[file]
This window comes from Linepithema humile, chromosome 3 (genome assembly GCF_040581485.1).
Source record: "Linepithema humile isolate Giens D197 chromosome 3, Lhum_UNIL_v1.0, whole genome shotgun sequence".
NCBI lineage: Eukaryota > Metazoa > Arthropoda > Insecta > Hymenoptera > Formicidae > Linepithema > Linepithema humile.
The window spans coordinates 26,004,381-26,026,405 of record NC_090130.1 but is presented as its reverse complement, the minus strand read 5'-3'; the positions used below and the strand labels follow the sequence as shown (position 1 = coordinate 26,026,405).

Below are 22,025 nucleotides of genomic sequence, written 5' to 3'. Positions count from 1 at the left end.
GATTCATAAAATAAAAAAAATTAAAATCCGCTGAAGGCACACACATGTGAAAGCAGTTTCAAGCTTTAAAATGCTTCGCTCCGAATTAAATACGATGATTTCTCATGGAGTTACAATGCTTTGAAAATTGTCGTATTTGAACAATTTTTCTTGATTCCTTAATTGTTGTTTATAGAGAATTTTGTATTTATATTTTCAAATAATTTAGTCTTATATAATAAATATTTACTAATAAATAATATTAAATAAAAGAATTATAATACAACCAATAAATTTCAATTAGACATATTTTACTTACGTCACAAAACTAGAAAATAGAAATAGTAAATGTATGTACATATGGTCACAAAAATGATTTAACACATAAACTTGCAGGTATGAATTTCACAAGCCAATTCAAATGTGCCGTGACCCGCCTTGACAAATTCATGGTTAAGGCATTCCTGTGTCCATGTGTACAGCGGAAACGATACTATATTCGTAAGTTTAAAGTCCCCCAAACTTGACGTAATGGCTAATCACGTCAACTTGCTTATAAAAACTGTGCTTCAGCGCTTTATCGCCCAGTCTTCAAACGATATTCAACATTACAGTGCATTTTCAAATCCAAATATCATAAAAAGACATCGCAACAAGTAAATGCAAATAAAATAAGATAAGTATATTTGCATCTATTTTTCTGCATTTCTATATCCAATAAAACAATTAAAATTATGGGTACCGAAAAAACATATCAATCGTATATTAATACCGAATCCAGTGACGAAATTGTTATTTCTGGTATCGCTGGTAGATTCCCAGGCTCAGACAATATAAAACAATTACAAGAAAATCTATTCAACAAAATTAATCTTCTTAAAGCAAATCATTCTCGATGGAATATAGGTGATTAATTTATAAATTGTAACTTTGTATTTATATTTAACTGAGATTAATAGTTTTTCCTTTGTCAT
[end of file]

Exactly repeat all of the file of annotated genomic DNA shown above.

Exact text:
This window comes from Linepithema humile, chromosome 3 (genome assembly GCF_040581485.1).
Source record: "Linepithema humile isolate Giens D197 chromosome 3, Lhum_UNIL_v1.0, whole genome shotgun sequence".
NCBI lineage: Eukaryota > Metazoa > Arthropoda > Insecta > Hymenoptera > Formicidae > Linepithema > Linepithema humile.
The window spans coordinates 26,004,381-26,026,405 of record NC_090130.1 but is presented as its reverse complement, the minus strand read 5'-3'; the positions used below and the strand labels follow the sequence as shown (position 1 = coordinate 26,026,405).

Below are 22,025 nucleotides of genomic sequence, written 5' to 3'. Positions count from 1 at the left end.
GATTCATAAAATAAAAAAAATTAAAATCCGCTGAAGGCACACACATGTGAAAGCAGTTTCAAGCTTTAAAATGCTTCGCTCCGAATTAAATACGATGATTTCTCATGGAGTTACAATGCTTTGAAAATTGTCGTATTTGAACAATTTTTCTTGATTCCTTAATTGTTGTTTATAGAGAATTTTGTATTTATATTTTCAAATAATTTAGTCTTATATAATAAATATTTACTAATAAATAATATTAAATAAAAGAATTATAATACAACCAATAAATTTCAATTAGACATATTTTACTTACGTCACAAAACTAGAAAATAGAAATAGTAAATGTATGTACATATGGTCACAAAAATGATTTAACACATAAACTTGCAGGTATGAATTTCACAAGCCAATTCAAATGTGCCGTGACCCGCCTTGACAAATTCATGGTTAAGGCATTCCTGTGTCCATGTGTACAGCGGAAACGATACTATATTCGTAAGTTTAAAGTCCCCCAAACTTGACGTAATGGCTAATCACGTCAACTTGCTTATAAAAACTGTGCTTCAGCGCTTTATCGCCCAGTCTTCAAACGATATTCAACATTACAGTGCATTTTCAAATCCAAATATCATAAAAAGACATCGCAACAAGTAAATGCAAATAAAATAAGATAAGTATATTTGCATCTATTTTTCTGCATTTCTATATCCAATAAAACAATTAAAATTATGGGTACCGAAAAAACATATCAATCGTATATTAATACCGAATCCAGTGACGAAATTGTTATTTCTGGTATCGCTGGTAGATTCCCAGGCTCAGACAATATAAAACAATTACAAGAAAATCTATTCAACAAAATTAATCTTCTTAAAGCAAATCATTCTCGATGGAATATAGGTGATTAATTTATAAATTGTAACTTTGTATTTATATTTAACTGAGATTAATAGTTTTTCCTTTGTCAT